**Bubble Sort:**

In bubble sort algorithm, after each iteration of the loop largest element of the array is always placed at right most position. Therefore, the loop invariant condition is that at the end of i iteration right most i elements are sorted and in place.

for (i = 0 to n-1) for (j = 0 to j arr[j+1]) swap(&arr[j], &arr[j+1]);

**Find the index of the minimum value in an array of integers:**

We have an array A, which has n elements in it. We keep two variables, nextToCheck and smallestSoFar. We initially set smallestSoFar to 0, and compare A[1], A[2], …, A[n-1] against A[smallestSoFar], If the current comparison shows a smaller value, we update smallestSoFar.

Here is the Loop Invariant:

smallestSoFar in [0,nextToCheck), and for all k in [0,nextToCheck), A[k] >= A[smallestSoFar].

[a,b) means all integers from a to b, including a, but not including b.

We set the Loop Invariant true before the loop by setting:

nextToCheck = 1 ; smallestSoFar = 0 ;

Each time through the loop we increment nextToCheck by one, and fix smallestSoFar to keep the Loop Invariant true:

if ( a[smallestSoFar] > a[nextToCheck] ) { smallestSoFar = nextToCheck ; } nextToCheck ++ ;

The termination condition is nextToCheck==n, i.e., no more to check.

The combination of the loop invariant and the termination condition gives that smallestSoFar is the index of the smallest value in the array.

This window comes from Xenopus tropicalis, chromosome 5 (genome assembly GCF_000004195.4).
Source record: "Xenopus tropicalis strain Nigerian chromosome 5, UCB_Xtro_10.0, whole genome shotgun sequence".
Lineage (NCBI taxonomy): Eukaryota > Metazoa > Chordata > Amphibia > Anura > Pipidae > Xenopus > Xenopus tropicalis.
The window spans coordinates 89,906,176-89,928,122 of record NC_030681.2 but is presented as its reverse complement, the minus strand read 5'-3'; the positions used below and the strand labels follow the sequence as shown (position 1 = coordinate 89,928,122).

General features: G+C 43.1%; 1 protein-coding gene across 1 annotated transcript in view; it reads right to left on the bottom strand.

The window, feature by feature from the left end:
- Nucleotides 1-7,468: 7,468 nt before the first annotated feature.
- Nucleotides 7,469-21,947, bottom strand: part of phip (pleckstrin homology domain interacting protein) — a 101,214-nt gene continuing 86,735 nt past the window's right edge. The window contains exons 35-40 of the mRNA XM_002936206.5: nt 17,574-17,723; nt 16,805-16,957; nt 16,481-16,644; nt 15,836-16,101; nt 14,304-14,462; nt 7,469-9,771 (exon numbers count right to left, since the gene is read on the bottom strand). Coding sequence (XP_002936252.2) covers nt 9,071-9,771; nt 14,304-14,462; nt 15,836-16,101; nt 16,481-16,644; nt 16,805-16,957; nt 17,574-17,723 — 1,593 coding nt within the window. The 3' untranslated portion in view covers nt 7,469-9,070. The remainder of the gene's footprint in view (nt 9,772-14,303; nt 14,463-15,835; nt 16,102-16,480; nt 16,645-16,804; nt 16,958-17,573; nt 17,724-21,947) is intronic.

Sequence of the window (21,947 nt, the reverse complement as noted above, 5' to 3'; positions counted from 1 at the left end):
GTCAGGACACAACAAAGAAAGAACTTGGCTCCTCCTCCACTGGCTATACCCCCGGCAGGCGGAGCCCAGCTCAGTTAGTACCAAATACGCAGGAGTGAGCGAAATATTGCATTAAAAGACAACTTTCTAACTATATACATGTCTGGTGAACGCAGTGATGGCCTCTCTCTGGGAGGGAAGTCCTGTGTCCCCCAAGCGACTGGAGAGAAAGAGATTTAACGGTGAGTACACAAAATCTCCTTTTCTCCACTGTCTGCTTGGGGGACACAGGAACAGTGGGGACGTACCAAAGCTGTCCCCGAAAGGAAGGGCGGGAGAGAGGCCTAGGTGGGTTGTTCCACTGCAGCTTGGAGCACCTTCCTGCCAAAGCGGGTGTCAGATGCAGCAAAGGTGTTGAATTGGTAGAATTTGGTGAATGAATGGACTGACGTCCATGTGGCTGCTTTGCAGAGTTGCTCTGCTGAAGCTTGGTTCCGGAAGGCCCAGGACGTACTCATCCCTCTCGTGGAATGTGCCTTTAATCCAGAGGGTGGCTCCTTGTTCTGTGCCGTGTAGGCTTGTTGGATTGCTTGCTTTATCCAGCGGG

**Binary search:**

bsearch(type A[], type a) { start = 1, end = length(A) while ( start <= end ) { mid = floor(start + end / 2) if ( A[mid] == a ) return mid if ( A[mid] > a ) end = mid - 1 if ( A[mid] < a ) start = mid + 1 } return -1 }

The invariant is the logical statement:

if ( A[mid] == a ) then ( start <= mid <= end )

This statement is a logical tautology – it is always true in the context of the specific loop / algorithm we are trying to prove. And it provides useful information about the correctness of the loop after it terminates.

If we return because we found the element in the array then the statement is clearly true, since if A[mid] == a then a is in the array and mid must be between start and end. And if the loop terminates because start > end then there can be no number such that start <= mid and mid <= end and therefore we know that the statement A[mid] == a must be false. However, as a result the overall logical statement is still true in the null sense. ( In logic the statement if ( false ) then ( something ) is always true. )